By Joseph Robertia
Standing knee deep in fast-flowing water, Ninilchik resident Nick Finley could feel the cold bite of Deep Creek even through his waders. He was careful with each step, deliberately placing his rubber soles to ensure no slips on the smooth, slick rocks underfoot. He didn’t want to risk losing the fish fighting at the sharp end of his line, which, based on the bend of his rod, was no pink salmon.
“Fishing on Deep Creek has been hot anywhere from the mouth of the river all the way up a mile or so,” Finley said after winning his tight-line tussle with a sea-bright silver salmon.
While the Kenai and Kasilof rivers farther north get the lion’s share of attention from the Kenai Peninsula fishing crowds during the summer, Finley said that the southern peninsula streams — Ninilchik River, Deep Creek and Anchor River — often are overlooked by the masses this time of year, making for a pleasant autumnal outing.
“Fall fishing is enjoyable and relaxing. Mostly I get joy out of just being on the river and casting and reeling, casting and reeling,” he said, adding that, of course, catching is nice, too.
“Don’t get me wrong, I also really enjoy the fight when you have a nice 5- to 12 pound silver on the line,” he said.
Finley said that silvers started showing up around the first week of August, but didn’t really hit in catchable numbers until about another week after that.
“We started seeing them caught, and started catching the silvers ourselves, around the 15th of August. Since then, we have only fished Deep Creek, and with that said I’ve seen 20 to 30 cohos harvested out of that stream,” he said.
While the banks of these rivers aren’t lined with throngs of anglers like the Kenai or Kasilof more typically are, that’s not to say fishermen will have any of these rivers to themselves. But the crowds seem to be thinner and a little friendlier farther south, according to Frank Rawley, of Kasilof.
“There are always other anglers. That’s just a fact of life with fishing in Alaska, but it seems most of the people fishing down here at this time of year are pretty friendly. You’ll still occasionally get someone trying to hijack a hole and keep it to themselves, but, hey, there are jerks everywhere, I guess,” he said.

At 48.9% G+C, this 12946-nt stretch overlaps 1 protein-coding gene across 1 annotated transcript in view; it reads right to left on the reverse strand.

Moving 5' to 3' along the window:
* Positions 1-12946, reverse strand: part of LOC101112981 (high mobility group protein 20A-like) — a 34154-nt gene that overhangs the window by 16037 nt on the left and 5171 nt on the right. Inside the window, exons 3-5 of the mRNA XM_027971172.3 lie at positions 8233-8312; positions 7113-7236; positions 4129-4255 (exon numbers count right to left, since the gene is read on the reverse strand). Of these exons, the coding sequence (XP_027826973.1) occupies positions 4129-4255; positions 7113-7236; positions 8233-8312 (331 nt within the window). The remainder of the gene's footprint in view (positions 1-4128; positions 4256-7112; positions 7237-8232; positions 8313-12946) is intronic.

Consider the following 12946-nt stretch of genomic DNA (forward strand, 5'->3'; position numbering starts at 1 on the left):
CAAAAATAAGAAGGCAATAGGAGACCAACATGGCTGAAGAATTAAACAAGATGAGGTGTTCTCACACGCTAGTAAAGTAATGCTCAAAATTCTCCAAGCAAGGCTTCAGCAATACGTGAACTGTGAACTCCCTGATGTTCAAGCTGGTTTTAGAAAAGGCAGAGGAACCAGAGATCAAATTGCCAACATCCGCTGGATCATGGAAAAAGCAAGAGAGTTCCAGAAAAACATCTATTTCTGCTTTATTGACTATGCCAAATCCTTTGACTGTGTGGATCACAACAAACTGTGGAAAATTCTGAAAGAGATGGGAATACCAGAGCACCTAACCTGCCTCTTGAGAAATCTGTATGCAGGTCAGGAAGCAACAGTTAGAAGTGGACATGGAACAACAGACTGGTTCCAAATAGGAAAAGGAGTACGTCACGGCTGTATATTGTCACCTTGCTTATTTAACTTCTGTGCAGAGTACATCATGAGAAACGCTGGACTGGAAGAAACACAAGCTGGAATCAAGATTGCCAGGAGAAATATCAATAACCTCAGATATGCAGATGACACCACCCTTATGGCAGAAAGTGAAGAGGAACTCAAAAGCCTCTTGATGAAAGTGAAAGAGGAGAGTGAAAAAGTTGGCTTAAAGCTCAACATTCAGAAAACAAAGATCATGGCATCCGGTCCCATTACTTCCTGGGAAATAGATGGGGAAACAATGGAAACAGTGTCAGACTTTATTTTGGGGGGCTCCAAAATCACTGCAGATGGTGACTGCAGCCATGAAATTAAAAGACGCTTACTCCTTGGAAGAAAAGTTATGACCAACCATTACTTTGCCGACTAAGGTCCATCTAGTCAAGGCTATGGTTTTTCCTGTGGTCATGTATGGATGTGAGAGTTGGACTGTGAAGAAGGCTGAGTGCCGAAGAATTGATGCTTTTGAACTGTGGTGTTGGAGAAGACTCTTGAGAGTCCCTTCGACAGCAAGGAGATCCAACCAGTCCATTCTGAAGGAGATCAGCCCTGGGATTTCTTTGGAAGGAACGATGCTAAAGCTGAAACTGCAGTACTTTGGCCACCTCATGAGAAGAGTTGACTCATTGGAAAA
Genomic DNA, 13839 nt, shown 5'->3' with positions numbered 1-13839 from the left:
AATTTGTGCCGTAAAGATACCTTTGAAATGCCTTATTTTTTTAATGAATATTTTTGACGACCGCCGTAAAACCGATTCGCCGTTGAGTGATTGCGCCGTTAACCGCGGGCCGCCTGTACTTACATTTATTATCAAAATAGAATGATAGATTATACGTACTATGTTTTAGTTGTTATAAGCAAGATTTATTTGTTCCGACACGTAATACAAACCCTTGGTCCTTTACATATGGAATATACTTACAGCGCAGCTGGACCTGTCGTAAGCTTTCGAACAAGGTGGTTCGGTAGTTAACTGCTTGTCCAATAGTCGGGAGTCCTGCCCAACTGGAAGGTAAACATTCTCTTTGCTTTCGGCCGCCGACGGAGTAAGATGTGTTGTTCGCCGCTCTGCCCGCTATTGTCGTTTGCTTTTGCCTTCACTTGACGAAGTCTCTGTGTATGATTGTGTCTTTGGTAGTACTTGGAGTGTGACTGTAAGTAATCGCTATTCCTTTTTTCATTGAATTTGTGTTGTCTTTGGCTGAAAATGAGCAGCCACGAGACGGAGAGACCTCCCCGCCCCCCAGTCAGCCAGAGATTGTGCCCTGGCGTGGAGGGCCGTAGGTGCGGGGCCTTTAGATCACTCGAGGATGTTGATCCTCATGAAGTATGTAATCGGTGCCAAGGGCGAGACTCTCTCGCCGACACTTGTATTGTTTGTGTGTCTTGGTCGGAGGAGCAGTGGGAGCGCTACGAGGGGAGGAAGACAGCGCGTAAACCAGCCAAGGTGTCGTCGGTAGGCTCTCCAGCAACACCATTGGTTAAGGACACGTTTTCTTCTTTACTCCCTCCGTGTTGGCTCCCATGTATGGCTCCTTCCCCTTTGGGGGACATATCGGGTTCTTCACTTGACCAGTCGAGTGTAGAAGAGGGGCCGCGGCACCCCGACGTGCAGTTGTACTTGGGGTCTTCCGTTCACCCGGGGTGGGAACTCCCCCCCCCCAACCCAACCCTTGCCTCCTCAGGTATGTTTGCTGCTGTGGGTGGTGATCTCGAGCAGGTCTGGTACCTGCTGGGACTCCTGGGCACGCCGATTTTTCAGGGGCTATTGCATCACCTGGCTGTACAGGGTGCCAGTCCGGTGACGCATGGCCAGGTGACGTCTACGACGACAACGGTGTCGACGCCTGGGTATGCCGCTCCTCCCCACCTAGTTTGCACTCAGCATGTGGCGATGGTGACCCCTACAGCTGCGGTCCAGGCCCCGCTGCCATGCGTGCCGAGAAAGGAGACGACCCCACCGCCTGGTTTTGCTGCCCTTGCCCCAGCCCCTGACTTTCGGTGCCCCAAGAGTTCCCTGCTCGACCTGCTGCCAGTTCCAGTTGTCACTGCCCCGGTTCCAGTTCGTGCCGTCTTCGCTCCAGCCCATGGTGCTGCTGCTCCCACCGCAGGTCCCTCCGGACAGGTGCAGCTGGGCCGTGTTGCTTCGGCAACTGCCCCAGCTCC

Rawley said that he enjoys the solitude of fall fishing, so he tries to push upstream until he finds some space to himself.
“You don’t have to go too far to find a hole of your own,” he said.
Rawley said that, as a fly-fisherman with home-tied flies, he prefers space to work his casts, and also enjoys being out of earshot from the constant clicking of spinning reels.
“It’s actually surprising how few people fly-fish these rivers,” he said. “Most days I’m the only one fly-fishing.”
Finley is one of those using more modern — Rawley’s dreaded clicking — fishing gear and tackle. He said he has done very well on a variety of lures, including Vibrax, Spin-N-Glos, a hook and bead, rubber eggs and Mepps lures, he said.
Prior to turning his attention fully to silvers and Deep Creek, Finley was targeting a variety of late-summer species at many locations.
“This year the pinks were thick in Deep Creek and the Ninilchik River, as we were catching four to eight each time we hit the river. Some pinks were good-sized, but we always release them back into the stream,” he said. “Both Ninilchik and Deep Creek are full of Dolly Vardens, too, and we have caught our share of them this year. We release all the Dollys, as well, unless we don’t think they’ll survive.”
The “we” is Finley’s wife, Natalee, and 1-year-old daughter, Portlyn, who have become his fishing buddies now that Portlyn is old enough to be outdoors for extended periods of time and Finley is finished with the set-net season.
“This year has been very special for me as I have taken my wife and my daughter each time I hit the river. We started sportfishing right after commercial fishing finished up in late July,” he said.
Like Rawley, he said that he still tries to find his own place on the river with his family.
“The key is finding the hole the silvers are stacked up in. We really don’t worry too much about the tide — we have a few hours after we get off work and we take advantage of that time. We’ve caught fish on low tide, half tide and high tide,” he said. “There is nothing like landing a fish on a hole that is 2 to 3 feet deep, and enjoying that moment with my wife and daughter,” he said.